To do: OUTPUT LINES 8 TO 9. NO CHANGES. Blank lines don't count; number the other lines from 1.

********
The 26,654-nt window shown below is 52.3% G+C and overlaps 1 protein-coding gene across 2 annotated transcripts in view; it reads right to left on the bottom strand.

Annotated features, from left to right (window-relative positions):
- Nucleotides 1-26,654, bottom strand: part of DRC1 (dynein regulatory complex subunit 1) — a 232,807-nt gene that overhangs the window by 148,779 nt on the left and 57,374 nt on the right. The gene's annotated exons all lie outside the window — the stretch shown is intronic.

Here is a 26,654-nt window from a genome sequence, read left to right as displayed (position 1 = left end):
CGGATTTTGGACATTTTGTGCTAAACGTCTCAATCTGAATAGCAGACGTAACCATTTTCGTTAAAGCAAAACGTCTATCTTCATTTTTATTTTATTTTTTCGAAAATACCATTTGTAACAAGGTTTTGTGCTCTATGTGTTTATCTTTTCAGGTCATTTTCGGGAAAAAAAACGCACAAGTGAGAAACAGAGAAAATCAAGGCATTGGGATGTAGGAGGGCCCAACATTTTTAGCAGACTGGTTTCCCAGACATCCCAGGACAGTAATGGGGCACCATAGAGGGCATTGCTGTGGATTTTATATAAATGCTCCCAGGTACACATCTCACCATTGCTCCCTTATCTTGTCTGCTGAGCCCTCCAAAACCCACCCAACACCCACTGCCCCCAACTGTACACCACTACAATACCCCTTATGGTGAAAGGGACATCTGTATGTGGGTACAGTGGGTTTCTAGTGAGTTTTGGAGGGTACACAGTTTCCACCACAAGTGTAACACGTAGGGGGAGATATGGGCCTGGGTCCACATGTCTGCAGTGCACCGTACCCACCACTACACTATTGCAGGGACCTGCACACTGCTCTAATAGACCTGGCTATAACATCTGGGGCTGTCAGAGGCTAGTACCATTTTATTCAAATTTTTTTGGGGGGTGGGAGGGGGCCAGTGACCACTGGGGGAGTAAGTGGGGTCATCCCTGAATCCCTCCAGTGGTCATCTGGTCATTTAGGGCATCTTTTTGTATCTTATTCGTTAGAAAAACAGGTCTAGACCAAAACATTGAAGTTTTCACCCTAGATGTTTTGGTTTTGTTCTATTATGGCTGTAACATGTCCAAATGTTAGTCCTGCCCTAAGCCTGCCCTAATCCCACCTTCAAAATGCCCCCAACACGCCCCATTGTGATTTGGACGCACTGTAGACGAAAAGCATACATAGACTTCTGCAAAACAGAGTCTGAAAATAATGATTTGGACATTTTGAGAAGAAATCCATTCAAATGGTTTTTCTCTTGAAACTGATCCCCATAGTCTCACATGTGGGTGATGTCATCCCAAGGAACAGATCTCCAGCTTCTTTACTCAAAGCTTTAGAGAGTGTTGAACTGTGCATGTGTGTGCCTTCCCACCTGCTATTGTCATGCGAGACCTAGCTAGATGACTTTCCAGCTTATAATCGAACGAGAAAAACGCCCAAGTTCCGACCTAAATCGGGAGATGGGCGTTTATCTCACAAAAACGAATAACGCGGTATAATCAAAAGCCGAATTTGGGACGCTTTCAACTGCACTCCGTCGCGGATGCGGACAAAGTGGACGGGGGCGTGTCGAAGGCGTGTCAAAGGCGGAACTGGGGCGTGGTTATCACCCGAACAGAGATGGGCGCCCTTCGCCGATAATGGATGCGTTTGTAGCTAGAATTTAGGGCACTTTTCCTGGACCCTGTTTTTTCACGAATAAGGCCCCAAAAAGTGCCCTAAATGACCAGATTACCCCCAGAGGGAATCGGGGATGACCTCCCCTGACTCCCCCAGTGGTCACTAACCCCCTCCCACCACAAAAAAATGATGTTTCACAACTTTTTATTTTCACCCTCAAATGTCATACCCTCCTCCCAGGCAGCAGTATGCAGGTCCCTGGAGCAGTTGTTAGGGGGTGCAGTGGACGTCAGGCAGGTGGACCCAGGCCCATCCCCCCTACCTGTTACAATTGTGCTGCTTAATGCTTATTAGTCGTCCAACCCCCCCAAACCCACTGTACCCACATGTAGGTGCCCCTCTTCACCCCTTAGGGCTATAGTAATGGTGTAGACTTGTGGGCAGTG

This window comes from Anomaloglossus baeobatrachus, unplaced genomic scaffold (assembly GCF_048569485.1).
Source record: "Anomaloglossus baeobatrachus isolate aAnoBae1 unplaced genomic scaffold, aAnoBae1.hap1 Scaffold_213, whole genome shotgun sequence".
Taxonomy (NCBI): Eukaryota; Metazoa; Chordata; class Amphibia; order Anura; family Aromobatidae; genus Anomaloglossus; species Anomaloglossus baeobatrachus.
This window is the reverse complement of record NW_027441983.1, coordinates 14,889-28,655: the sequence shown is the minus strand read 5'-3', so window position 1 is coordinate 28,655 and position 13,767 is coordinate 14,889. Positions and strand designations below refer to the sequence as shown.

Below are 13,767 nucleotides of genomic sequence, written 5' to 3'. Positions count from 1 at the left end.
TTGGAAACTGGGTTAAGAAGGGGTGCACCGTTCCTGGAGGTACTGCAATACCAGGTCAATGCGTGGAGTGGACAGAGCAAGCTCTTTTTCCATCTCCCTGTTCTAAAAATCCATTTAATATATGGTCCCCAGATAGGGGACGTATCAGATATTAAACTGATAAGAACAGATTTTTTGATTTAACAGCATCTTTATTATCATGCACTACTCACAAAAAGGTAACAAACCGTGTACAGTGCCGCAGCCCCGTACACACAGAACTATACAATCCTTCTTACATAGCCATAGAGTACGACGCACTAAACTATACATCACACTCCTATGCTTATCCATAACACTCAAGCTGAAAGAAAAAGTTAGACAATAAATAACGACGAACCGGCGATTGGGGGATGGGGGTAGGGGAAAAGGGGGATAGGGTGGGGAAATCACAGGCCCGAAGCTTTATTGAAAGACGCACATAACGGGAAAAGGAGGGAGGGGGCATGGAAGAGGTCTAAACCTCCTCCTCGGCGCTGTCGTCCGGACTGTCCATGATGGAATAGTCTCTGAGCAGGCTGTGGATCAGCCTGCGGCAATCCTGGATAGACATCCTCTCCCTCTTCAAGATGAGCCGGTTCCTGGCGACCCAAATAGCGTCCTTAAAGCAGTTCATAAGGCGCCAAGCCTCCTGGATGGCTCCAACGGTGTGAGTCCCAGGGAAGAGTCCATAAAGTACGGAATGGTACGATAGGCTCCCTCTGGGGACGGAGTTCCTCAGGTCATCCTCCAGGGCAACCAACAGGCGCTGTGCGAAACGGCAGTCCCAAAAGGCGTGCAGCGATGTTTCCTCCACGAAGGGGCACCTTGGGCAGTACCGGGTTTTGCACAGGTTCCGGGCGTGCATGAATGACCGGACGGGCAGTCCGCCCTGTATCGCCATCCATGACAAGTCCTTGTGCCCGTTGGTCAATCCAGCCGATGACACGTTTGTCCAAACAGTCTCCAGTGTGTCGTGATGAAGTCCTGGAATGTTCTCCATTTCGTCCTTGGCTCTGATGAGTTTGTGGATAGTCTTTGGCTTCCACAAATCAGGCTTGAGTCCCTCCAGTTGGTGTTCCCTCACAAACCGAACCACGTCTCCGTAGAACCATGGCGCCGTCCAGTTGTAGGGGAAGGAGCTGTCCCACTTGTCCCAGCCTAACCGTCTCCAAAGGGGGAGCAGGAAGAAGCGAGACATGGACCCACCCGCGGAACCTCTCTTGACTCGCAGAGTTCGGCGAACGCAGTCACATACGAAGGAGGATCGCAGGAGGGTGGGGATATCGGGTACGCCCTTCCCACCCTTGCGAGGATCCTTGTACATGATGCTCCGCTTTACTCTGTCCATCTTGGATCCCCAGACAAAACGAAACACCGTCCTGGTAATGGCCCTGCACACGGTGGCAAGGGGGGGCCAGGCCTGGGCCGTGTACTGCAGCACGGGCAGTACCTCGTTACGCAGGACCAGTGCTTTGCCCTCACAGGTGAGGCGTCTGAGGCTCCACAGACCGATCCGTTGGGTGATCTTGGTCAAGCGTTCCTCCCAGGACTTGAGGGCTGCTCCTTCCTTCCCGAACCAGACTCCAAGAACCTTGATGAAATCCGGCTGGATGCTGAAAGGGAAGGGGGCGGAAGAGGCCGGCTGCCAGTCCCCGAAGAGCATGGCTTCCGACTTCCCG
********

Taxonomy (NCBI): Eukaryota; Metazoa; Chordata; class Amphibia; order Anura; family Aromobatidae; genus Anomaloglossus; species Anomaloglossus baeobatrachus.
This window is the reverse complement of record NW_027441983.1, coordinates 14,889-28,655: the sequence shown is the minus strand read 5'-3', so window position 1 is coordinate 28,655 and position 13,767 is coordinate 14,889. Positions and strand designations below refer to the sequence as shown.